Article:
The future of law enforcement had a name and that name was RoboCop, a franchise that exploded from a successful sleeper hit but never achieved the glory its producers sought. It’s not hard to imagine that 30 years later it can still bring a smile to any person’s face. Whether it’s the quotable lines, the over-the-top violence, or badass screen takedowns, RoboCop is easy to remember. Then came the sequels, the cartoons inexplicably Rated G from an R-Rated film, toys, and eventually a painful live action series. RoboCop has lived many lives, and not all of them are watchable.

On Second Thought

Paul Verhoeven took one look at the script and felt disgusted, and that right there perfectly sums up why RoboCop is excellent. The violence, the goofiness of the character’s name, and the preposterous nature of robots in the Police seems like just the recipe for a junk script. Verhoeven’s wife convinced him to read it again. The script was by Edward Neumeier (who also wrote Starship Troopers with Verhoeven) and Michal Miner. Neumeier came up with the idea after seeing a poster for Blade Runner. Neumeier and Miner met each other later and combined script ideas to create RoboCop and dump the original title – Supercop.

The film drew inspiration from 2000AD and Judge Dredd (The original RoboCop costume design was a near mimic). Ironically, while the movie skewers right-wing ideas of privatisation, some see the story as fascist. Later Verhoeven and Neumeier would be violent and deliberately fascist with Starship Troopers, a classic that only happened thanks to RoboCop.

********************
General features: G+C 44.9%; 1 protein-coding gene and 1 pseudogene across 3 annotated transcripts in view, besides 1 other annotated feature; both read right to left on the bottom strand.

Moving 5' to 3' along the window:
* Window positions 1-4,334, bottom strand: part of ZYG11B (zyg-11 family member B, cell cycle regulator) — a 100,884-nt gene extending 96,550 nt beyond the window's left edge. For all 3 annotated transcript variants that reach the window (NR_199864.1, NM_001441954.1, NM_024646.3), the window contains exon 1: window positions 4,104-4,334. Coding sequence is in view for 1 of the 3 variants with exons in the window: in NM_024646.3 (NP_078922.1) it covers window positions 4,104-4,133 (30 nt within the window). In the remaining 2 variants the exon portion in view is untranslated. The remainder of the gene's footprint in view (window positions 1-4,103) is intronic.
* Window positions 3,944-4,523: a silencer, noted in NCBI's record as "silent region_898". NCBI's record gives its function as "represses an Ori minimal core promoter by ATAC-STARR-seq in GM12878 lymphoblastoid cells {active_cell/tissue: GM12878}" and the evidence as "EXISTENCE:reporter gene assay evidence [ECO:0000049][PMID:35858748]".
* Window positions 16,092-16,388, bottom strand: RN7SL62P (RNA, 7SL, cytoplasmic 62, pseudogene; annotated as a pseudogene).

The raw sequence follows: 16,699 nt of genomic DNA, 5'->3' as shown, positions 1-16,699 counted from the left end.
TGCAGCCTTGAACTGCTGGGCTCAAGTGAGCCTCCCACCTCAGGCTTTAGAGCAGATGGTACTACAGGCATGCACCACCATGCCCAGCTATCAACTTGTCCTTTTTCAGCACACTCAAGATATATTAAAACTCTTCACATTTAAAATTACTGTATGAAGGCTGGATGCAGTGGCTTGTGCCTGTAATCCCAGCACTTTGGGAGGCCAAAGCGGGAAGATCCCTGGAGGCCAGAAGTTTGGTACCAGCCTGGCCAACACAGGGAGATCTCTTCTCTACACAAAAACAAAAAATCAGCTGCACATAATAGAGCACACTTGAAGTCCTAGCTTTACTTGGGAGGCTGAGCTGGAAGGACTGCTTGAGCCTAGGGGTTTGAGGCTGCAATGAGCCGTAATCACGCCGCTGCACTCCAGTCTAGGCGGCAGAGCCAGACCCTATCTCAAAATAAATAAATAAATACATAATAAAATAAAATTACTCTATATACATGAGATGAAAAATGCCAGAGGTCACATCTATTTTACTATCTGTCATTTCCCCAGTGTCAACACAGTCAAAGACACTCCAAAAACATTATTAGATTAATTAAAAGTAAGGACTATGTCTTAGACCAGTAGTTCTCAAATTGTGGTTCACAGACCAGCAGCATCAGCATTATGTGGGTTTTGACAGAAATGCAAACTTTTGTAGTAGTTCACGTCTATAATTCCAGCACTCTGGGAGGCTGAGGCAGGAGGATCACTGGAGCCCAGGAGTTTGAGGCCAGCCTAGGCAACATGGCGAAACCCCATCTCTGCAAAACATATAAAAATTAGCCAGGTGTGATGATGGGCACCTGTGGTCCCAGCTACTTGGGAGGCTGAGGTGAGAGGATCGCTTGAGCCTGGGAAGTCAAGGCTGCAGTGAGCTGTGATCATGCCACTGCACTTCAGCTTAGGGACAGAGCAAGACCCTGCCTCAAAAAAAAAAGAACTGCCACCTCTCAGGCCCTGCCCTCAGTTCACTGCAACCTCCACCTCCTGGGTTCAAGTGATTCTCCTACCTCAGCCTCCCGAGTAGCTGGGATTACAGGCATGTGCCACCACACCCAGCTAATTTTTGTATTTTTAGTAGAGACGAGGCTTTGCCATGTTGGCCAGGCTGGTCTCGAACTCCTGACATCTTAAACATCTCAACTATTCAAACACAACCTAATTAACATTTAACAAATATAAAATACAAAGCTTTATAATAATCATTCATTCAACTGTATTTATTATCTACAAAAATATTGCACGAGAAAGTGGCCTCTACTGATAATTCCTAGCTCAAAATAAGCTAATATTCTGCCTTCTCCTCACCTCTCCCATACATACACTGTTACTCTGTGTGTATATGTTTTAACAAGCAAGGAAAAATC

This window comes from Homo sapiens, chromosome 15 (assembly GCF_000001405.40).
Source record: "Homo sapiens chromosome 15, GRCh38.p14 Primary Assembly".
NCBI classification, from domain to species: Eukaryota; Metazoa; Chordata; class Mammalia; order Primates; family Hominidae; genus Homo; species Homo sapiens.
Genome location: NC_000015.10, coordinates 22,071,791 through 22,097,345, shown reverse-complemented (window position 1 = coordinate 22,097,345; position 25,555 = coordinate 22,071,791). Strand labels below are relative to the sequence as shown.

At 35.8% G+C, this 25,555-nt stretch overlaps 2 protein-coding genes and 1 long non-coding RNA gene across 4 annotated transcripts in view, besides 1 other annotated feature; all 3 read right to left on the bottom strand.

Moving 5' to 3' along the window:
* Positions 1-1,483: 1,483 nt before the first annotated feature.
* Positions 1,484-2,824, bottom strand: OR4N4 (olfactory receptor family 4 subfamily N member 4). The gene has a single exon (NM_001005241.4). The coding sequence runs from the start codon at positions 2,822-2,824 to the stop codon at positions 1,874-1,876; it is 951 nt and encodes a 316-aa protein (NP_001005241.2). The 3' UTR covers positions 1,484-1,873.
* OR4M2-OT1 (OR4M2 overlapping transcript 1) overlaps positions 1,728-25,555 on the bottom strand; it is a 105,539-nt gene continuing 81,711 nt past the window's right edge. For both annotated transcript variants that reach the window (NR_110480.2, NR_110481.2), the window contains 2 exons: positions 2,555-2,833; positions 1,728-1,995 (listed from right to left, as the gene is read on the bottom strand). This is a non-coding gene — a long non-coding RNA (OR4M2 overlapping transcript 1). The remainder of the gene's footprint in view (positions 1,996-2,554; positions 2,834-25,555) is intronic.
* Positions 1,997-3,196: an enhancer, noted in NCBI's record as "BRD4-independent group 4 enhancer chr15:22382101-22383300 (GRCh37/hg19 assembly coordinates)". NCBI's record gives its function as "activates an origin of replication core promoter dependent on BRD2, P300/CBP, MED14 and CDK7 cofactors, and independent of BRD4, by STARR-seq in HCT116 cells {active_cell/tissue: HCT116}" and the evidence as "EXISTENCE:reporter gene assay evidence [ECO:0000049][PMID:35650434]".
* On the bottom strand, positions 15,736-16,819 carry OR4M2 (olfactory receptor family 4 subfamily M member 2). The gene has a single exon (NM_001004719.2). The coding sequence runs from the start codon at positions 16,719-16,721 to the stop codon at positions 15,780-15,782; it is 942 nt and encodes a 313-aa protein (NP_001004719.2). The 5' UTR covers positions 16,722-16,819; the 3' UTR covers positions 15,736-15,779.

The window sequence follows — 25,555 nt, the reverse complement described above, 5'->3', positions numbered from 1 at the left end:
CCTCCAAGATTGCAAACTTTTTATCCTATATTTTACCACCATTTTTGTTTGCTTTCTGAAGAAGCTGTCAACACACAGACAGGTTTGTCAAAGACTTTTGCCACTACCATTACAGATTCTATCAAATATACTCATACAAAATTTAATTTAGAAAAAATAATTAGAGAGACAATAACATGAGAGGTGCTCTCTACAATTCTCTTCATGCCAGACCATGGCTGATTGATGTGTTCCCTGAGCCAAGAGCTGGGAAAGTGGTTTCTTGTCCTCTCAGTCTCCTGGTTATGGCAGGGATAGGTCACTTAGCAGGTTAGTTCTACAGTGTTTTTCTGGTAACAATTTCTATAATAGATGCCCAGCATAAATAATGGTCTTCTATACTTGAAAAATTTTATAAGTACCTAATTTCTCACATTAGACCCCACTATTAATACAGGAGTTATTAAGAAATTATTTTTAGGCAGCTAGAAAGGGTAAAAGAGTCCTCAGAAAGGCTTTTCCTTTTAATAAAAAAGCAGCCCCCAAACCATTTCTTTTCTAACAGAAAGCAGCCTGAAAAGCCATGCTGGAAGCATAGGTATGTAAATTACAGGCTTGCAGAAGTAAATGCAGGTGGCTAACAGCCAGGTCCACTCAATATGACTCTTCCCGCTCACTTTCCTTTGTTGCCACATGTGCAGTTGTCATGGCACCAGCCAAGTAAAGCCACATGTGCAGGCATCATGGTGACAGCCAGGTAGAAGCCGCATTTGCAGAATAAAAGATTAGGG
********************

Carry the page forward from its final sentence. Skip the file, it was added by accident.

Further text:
Blood And Steel

Peter Weller and the suit from hell could be its own article. Weller was not the first choice for the role of Alex Murphy, Arnold Schwarzenegger and Rutger Hauer had been favoured originally. Weller had an ability to be cold and monotone, and yet his face was expressive enough to convey emotions for the lower half of RoboCop’s face. Weller was in agony when he first put the suit on, it was too heavy and he could barely move. The director tried to hide the hip swivel of the costume. Catching a set of keys thrown in a scene required over 60 takes thanks to the gloves. An air conditioner had to be installed inside as Weller would bake inside, leading him to lose significant weight. Yet the costume is iconic, a credit to designer Rob Bottin. Weller learned from a mime how to move his head like a hummingbird, and he remains the best Robocop in the franchise.